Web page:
System of Land Ownership

Systems of Land Ownership

The system of land ownership regulates the relationship of the people to the land, specifically the power of disposition over land and the right to use the land. As it is practically impossible, on the one hand, to increase the amount of land while, on the other hand, it is the basis of agrarian production, living, and recreation, in other words, the basis of existence for a rural society, the amount of land controlled and the type of distribution determine the social conditions. Rights in land bring with them work and income, prestige, and influence. Anyone without rights in land is dependent in an agrarian society. He is forced to work on someone else’s land in order to earn his livelihood.

There are two forms of rights to the land-the right of disposition over the land and the right to use the land. The owner has the right of disposition. He has the right to decide whether to sell, lease, bequeath, give away, or lend, etc. a piece of land. The occupier has the right to use the land. This right regulates the cultivation of the land. In the case of an owner-cultivated family farm, the family has both the right of disposition as well as of use. A tenant, in contrast, has no right of disposition over his land but can only use it.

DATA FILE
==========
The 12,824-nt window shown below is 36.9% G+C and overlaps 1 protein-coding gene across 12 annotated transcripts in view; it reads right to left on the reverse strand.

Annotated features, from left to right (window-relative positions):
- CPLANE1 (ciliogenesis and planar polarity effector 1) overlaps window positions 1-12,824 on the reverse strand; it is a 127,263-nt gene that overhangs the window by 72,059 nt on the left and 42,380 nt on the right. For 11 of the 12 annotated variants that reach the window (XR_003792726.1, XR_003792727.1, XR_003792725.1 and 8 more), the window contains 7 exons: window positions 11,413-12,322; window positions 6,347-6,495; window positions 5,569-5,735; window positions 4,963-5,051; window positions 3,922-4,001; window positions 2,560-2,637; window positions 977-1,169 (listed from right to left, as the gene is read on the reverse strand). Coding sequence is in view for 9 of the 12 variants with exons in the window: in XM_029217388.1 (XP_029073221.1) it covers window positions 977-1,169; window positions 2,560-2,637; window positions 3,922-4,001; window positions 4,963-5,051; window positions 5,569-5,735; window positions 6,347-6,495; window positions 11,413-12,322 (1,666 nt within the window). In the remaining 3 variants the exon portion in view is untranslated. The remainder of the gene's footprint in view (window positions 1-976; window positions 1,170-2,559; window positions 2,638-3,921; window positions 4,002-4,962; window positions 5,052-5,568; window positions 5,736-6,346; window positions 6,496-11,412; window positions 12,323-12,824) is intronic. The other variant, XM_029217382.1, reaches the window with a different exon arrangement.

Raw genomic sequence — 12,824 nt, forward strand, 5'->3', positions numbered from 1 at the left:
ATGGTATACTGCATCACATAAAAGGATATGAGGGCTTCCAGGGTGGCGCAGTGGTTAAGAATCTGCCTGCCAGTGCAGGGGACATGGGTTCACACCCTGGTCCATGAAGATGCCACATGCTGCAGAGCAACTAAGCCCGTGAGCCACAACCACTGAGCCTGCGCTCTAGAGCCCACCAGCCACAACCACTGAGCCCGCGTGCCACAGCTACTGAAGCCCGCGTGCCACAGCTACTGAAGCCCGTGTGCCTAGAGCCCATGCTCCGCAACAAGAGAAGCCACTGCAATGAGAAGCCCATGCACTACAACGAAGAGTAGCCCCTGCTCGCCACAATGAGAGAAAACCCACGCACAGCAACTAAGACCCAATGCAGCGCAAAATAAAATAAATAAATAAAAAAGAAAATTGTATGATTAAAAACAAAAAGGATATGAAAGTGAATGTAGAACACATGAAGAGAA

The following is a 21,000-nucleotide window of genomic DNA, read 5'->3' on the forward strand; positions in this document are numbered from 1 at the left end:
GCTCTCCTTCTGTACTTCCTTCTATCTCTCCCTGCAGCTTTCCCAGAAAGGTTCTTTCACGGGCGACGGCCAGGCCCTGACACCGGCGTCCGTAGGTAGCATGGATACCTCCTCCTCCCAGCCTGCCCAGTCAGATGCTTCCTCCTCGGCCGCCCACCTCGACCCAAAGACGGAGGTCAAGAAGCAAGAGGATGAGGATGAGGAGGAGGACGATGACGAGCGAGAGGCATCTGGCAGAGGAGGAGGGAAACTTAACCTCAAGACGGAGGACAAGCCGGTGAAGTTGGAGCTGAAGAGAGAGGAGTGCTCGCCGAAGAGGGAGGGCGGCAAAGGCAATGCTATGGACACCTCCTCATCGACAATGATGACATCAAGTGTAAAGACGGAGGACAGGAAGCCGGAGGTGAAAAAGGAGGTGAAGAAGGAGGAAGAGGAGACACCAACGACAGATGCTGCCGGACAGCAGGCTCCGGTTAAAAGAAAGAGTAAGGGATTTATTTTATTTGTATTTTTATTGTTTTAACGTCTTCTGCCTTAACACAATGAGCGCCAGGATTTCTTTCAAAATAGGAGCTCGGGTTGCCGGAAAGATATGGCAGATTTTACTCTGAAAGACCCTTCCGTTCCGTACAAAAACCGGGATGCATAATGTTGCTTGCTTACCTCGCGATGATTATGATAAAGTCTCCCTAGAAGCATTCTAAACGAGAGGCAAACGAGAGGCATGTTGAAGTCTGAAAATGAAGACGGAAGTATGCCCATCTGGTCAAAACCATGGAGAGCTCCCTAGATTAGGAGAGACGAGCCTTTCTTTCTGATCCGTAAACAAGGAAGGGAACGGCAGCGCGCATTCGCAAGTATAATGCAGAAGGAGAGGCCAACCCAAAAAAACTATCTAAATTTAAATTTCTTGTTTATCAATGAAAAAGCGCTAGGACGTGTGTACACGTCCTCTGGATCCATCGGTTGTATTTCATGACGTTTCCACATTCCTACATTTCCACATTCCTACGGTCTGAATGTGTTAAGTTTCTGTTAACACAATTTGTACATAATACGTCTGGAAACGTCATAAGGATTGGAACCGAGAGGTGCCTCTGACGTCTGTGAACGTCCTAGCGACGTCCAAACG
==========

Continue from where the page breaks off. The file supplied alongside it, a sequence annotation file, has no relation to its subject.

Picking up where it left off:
Discussion on Land Ownership

Private ownership of land is a Western concept that was first introduced into many developing countries by Europeans. It arose under a specific legal order by original acquisitioning of land (occupying and making the land arable) or changes in ownership (conquest, contract, inheritance). Until today, some societies have still not developed any forms of personal, private rights to land that would grant a right of disposition. Instead, the individual is allotted land for his own usage that reverts to the hands of the group (tribe) as soon as it is no longer used.

It is not unusual that laws governing the land exist at several levels, e. g., government laws and traditional tribal laws. If a conflict arises between these two levels, it leads to considerable breakdowns and obstructions in the legal guarantees and, thus, the usage of the land.